Prior to returning to the UK I lived in Spain where I and my wife bought a Cortijo (farm house) and proceeded to restore and upgrade it following an eco project in Tabernas, Almeria, which had to be abandoned due to unforeseen circumstances. Here follows a pictorial insight into that and other projects.

The above drawing shows the layout of the various structures in the complex we called 'Las Cupulas' meaning The Domes. All the 'walls' of the structures would be from adobe or cob bricks, a totally eco-friendly material which costs NOTHING. Other materials like timber would be sourced locally. The greatest concession would be the concrete and steel used in the foundations.

From the right can be seen the water tower, based on a Moroccan theme. The semi underground water tank is next to it. A circular tank 6 m in diameter and 2.5 m deep, it would hold 60,000 litres of spring water. The water would be pumped up to the 2,000 litre tank inside the tower and by gravity this water would supply the trees and other plants irrigation by drip feed. Also this water would be used for flushing the toilets. Filtered water would be used for showers and cooking.  Aerobic waste water tanks would filter waste water into bamboo groves.

To the right of the tower is a large structure with a vaulted roof. This was destined to be an art and R&D studio.

The main gate to the complex is to the left. A solar powered fountain is in the centre of the courtyard which would help a little to reduce the heat in the summer.

The first structure to the left of the main gate is a 3 m diameter dome which would be the store dome. Linked to it is the kitchen dome which is then linked via a short tunnel to the living dome of 6 m diameter which would incorporate a mezzanine floor and fire-place.

The next dome is the office dome then the bathroom dome and finally the bedroom dome with 2 large walk-in 'wardrobes' (his and hers). This dome would have a private access to a small, hidden garden with access to the water tank. The water tank would have doors in its roof and would be used as a swimming pool in the hot months with a built-in water fall powered by a submersible pump.

All the energy needs would be derived from solar and wind energy.

.Above is a 1:100 scale model. Most of the domes would have a skylight which could be screened off if necessary.

Foundations in place. The curved roof tiles are covering the hoses for the drip system. Over 120 saplings and bushes were planted.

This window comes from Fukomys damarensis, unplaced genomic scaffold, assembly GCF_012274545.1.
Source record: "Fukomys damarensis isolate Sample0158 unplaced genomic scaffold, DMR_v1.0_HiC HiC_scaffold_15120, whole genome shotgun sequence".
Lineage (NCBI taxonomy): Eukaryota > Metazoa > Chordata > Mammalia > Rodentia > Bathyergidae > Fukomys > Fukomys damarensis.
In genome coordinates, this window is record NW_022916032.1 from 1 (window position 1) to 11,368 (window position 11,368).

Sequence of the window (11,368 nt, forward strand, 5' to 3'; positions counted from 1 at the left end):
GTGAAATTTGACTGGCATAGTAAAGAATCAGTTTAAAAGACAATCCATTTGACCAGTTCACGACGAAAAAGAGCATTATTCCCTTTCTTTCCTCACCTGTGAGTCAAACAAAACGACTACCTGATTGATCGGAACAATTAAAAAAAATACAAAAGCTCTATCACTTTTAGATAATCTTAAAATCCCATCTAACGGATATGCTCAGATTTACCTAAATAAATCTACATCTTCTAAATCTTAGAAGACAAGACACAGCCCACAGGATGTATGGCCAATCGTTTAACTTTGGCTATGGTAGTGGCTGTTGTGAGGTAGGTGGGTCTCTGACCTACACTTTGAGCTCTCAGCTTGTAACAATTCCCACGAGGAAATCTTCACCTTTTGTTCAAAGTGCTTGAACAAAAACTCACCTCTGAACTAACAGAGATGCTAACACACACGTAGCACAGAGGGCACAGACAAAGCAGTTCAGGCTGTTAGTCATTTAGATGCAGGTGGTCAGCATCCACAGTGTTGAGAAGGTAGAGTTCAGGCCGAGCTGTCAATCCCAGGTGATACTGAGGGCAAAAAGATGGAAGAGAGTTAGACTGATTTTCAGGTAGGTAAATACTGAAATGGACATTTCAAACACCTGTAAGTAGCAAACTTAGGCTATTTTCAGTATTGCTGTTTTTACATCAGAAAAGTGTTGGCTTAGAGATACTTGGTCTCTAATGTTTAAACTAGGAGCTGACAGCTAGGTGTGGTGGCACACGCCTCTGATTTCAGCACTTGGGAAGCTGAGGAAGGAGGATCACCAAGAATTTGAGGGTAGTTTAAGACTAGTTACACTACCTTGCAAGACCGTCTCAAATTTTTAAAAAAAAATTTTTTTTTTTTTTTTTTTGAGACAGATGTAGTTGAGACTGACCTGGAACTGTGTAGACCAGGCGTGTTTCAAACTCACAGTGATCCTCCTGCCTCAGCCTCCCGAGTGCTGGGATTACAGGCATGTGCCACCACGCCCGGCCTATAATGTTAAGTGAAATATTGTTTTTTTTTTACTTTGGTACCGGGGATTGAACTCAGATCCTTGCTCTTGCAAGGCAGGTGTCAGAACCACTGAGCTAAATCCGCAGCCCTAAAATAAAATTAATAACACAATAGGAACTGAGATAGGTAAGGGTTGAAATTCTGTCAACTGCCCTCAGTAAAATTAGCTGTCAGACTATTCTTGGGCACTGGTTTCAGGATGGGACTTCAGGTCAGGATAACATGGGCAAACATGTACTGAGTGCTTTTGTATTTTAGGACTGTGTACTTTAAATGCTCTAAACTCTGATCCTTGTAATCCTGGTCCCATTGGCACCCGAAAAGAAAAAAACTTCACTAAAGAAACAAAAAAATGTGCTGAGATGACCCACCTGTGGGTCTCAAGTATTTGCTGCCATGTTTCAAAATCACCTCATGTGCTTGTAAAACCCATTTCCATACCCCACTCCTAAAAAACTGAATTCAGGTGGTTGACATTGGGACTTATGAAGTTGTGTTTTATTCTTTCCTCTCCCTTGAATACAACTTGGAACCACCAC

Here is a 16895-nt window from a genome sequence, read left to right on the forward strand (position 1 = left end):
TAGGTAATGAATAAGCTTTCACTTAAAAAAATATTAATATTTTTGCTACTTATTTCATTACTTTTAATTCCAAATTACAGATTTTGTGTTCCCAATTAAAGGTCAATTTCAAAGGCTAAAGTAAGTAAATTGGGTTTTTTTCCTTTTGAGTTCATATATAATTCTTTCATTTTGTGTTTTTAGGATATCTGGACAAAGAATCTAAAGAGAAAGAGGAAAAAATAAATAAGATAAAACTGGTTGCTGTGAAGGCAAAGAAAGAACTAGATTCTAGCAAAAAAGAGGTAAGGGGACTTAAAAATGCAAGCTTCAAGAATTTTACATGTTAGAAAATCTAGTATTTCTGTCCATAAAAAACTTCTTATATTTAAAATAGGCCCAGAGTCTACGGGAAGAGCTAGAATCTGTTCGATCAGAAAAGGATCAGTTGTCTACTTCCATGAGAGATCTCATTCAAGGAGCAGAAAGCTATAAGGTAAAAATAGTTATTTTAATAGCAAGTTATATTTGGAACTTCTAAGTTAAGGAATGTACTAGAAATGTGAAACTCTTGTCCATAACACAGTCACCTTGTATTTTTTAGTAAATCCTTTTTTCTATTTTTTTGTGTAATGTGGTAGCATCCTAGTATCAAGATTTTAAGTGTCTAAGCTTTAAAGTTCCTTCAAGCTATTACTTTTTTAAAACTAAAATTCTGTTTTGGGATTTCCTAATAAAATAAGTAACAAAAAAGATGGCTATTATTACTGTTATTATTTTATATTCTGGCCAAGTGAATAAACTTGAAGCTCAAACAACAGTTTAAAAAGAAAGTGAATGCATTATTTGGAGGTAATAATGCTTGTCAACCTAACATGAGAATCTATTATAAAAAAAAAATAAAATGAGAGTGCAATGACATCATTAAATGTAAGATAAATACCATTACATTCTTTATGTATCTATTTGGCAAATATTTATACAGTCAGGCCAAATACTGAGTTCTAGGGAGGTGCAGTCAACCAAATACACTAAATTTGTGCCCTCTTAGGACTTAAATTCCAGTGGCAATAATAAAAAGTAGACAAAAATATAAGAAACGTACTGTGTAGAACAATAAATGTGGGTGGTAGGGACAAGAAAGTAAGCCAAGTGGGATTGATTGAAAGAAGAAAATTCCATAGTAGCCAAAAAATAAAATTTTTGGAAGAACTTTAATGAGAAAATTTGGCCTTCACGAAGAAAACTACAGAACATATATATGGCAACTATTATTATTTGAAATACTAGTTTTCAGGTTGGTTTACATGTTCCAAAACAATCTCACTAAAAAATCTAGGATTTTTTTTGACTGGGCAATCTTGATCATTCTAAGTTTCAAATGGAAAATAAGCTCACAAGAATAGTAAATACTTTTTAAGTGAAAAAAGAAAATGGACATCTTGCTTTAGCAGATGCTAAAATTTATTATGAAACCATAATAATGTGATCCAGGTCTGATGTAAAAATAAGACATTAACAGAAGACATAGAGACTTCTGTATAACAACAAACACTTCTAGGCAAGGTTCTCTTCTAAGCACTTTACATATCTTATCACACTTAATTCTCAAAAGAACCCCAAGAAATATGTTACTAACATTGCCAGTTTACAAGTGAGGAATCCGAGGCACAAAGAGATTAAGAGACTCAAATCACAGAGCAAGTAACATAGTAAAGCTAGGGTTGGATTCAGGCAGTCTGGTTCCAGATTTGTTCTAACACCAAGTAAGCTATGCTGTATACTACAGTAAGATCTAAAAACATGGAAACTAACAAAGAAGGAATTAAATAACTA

The site office. Old fridges (from the local dump) make good storage for nails and screws ! In the back-ground can be seen the covered car port for our Santana land rover and other storage.

Making plans for the water tower

Tower skeleton from eucalyptus poles under construction

Enjoying the view

Tank installed in tower

     Site overview.

The black plastic sheets to the left are protecting the more than 10,000 adobe bricks. We used a more clay containing earth from our site which was sieved for stones (which were later used as gravel) and then mixed in a concrete mixer with short lengths of straw and water. This mixture was then slammed into moulds. The moulds were then removed and the bricks were allowed to dry in the sun, turning them every day for about a week and then stacked on pallets to harden completely. Between the bricks and the site office is a structure where we had lunch and to chill out, covered in shade net to stop the flies and mosquitos.

The water tank is supplied by a submersible pump in the main water deposit and is feeding the two drip systems which were on timers, coming on after sunset. These micro drip feeders required constant attention as they sometimes got blocked by dust. The entire site has a perimeter fence to stop wildlife (rabbits, snakes, lizards etc).

This was a very challenging project which took about 6 months to plan for initially and to prepare the site and overcoming obstacles was always on-going. We bought and lived in a caravan for 2 years on site, escaping to the cooler mountains of the Sierra Nevada for most week ends.

If the project had continued and was successful it was our intention to publish  and allow other builders and architects to visit and, hopefully, to encourage a greater awareness in eco structures and the use of alternative energy.

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